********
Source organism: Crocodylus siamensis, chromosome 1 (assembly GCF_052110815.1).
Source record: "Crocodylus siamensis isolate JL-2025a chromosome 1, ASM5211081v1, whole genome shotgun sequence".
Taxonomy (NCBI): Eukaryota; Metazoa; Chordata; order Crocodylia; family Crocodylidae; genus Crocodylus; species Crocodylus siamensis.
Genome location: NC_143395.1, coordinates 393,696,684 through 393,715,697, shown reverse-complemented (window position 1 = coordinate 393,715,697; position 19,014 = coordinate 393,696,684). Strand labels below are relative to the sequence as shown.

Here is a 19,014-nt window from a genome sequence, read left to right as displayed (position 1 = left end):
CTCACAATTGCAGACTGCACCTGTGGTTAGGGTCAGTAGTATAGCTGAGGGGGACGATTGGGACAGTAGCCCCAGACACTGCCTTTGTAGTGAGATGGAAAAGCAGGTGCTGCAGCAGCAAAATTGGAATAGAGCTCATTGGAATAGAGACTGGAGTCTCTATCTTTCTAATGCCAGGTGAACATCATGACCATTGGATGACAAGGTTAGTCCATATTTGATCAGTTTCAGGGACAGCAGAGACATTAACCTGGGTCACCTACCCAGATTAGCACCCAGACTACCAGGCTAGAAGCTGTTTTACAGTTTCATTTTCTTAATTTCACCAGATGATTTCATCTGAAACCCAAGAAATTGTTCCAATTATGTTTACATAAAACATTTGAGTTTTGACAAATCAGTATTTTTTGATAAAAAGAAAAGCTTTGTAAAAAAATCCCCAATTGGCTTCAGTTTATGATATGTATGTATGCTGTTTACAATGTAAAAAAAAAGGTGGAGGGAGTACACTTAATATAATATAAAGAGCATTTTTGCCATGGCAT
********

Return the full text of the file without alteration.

Source organism: Crocodylus siamensis, chromosome 1 (assembly GCF_052110815.1).
Source record: "Crocodylus siamensis isolate JL-2025a chromosome 1, ASM5211081v1, whole genome shotgun sequence".
Taxonomy (NCBI): Eukaryota; Metazoa; Chordata; order Crocodylia; family Crocodylidae; genus Crocodylus; species Crocodylus siamensis.
Genome location: NC_143395.1, coordinates 393,696,684 through 393,715,697, shown reverse-complemented (window position 1 = coordinate 393,715,697; position 19,014 = coordinate 393,696,684). Strand labels below are relative to the sequence as shown.

Here is a 19,014-nt window from a genome sequence, read left to right as displayed (position 1 = left end):
CTCACAATTGCAGACTGCACCTGTGGTTAGGGTCAGTAGTATAGCTGAGGGGGACGATTGGGACAGTAGCCCCAGACACTGCCTTTGTAGTGAGATGGAAAAGCAGGTGCTGCAGCAGCAAAATTGGAATAGAGCTCATTGGAATAGAGACTGGAGTCTCTATCTTTCTAATGCCAGGTGAACATCATGACCATTGGATGACAAGGTTAGTCCATATTTGATCAGTTTCAGGGACAGCAGAGACATTAACCTGGGTCACCTACCCAGATTAGCACCCAGACTACCAGGCTAGAAGCTGTTTTACAGTTTCATTTTCTTAATTTCACCAGATGATTTCATCTGAAACCCAAGAAATTGTTCCAATTATGTTTACATAAAACATTTGAGTTTTGACAAATCAGTATTTTTTGATAAAAAGAAAAGCTTTGTAAAAAAATCCCCAATTGGCTTCAGTTTATGATATGTATGTATGCTGTTTACAATGTAAAAAAAAAGGTGGAGGGAGTACACTTAATATAATATAAAGAGCATTTTTGCCATGGCAT